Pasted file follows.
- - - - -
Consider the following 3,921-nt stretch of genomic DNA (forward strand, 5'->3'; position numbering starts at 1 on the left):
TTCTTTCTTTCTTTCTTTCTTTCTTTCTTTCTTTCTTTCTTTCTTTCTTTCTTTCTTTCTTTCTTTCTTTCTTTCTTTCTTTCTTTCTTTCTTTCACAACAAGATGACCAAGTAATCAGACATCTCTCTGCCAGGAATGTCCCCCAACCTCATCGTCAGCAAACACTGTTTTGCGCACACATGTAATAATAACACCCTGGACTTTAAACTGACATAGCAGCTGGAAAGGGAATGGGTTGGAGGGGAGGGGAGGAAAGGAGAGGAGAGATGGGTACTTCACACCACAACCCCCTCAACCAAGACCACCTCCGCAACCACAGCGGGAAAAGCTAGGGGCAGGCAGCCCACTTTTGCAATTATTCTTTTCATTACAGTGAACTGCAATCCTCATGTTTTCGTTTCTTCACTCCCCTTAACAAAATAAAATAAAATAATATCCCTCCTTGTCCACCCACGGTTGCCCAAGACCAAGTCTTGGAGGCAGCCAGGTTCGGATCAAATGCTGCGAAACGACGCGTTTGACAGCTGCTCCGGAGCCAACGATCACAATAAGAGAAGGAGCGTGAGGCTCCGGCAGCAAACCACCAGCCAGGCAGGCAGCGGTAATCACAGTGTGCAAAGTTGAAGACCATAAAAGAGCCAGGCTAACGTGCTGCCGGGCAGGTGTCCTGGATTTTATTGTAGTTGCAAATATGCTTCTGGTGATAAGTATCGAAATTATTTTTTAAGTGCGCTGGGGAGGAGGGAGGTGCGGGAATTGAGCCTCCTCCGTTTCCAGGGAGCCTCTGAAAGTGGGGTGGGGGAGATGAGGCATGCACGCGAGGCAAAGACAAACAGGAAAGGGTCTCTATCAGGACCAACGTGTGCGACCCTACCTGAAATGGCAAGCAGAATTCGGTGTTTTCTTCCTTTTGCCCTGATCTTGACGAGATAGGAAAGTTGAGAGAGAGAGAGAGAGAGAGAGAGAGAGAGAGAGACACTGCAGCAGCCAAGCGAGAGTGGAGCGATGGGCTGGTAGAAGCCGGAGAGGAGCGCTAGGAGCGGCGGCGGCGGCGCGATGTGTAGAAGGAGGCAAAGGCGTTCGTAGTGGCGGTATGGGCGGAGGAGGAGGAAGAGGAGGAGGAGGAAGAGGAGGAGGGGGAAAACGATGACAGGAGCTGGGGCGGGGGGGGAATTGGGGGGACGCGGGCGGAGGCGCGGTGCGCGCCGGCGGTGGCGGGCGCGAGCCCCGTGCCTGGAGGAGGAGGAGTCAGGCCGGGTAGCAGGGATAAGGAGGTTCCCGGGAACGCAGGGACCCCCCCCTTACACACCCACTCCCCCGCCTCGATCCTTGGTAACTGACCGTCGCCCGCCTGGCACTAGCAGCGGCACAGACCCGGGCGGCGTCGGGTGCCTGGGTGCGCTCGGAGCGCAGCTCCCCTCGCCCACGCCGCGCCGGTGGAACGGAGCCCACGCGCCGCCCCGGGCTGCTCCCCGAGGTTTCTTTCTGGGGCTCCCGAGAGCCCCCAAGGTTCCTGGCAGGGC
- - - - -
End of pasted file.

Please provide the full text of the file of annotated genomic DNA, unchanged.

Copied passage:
Consider the following 3,921-nt stretch of genomic DNA (forward strand, 5'->3'; position numbering starts at 1 on the left):
TTCTTTCTTTCTTTCTTTCTTTCTTTCTTTCTTTCTTTCTTTCTTTCTTTCTTTCTTTCTTTCTTTCTTTCTTTCTTTCTTTCTTTCTTTCTTTCACAACAAGATGACCAAGTAATCAGACATCTCTCTGCCAGGAATGTCCCCCAACCTCATCGTCAGCAAACACTGTTTTGCGCACACATGTAATAATAACACCCTGGACTTTAAACTGACATAGCAGCTGGAAAGGGAATGGGTTGGAGGGGAGGGGAGGAAAGGAGAGGAGAGATGGGTACTTCACACCACAACCCCCTCAACCAAGACCACCTCCGCAACCACAGCGGGAAAAGCTAGGGGCAGGCAGCCCACTTTTGCAATTATTCTTTTCATTACAGTGAACTGCAATCCTCATGTTTTCGTTTCTTCACTCCCCTTAACAAAATAAAATAAAATAATATCCCTCCTTGTCCACCCACGGTTGCCCAAGACCAAGTCTTGGAGGCAGCCAGGTTCGGATCAAATGCTGCGAAACGACGCGTTTGACAGCTGCTCCGGAGCCAACGATCACAATAAGAGAAGGAGCGTGAGGCTCCGGCAGCAAACCACCAGCCAGGCAGGCAGCGGTAATCACAGTGTGCAAAGTTGAAGACCATAAAAGAGCCAGGCTAACGTGCTGCCGGGCAGGTGTCCTGGATTTTATTGTAGTTGCAAATATGCTTCTGGTGATAAGTATCGAAATTATTTTTTAAGTGCGCTGGGGAGGAGGGAGGTGCGGGAATTGAGCCTCCTCCGTTTCCAGGGAGCCTCTGAAAGTGGGGTGGGGGAGATGAGGCATGCACGCGAGGCAAAGACAAACAGGAAAGGGTCTCTATCAGGACCAACGTGTGCGACCCTACCTGAAATGGCAAGCAGAATTCGGTGTTTTCTTCCTTTTGCCCTGATCTTGACGAGATAGGAAAGTTGAGAGAGAGAGAGAGAGAGAGAGAGAGAGAGAGAGACACTGCAGCAGCCAAGCGAGAGTGGAGCGATGGGCTGGTAGAAGCCGGAGAGGAGCGCTAGGAGCGGCGGCGGCGGCGCGATGTGTAGAAGGAGGCAAAGGCGTTCGTAGTGGCGGTATGGGCGGAGGAGGAGGAAGAGGAGGAGGAGGAAGAGGAGGAGGGGGAAAACGATGACAGGAGCTGGGGCGGGGGGGGAATTGGGGGGACGCGGGCGGAGGCGCGGTGCGCGCCGGCGGTGGCGGGCGCGAGCCCCGTGCCTGGAGGAGGAGGAGTCAGGCCGGGTAGCAGGGATAAGGAGGTTCCCGGGAACGCAGGGACCCCCCCCTTACACACCCACTCCCCCGCCTCGATCCTTGGTAACTGACCGTCGCCCGCCTGGCACTAGCAGCGGCACAGACCCGGGCGGCGTCGGGTGCCTGGGTGCGCTCGGAGCGCAGCTCCCCTCGCCCACGCCGCGCCGGTGGAACGGAGCCCACGCGCCGCCCCGGGCTGCTCCCCGAGGTTTCTTTCTGGGGCTCCCGAGAGCCCCCAAGGTTCCTGGCAGGGC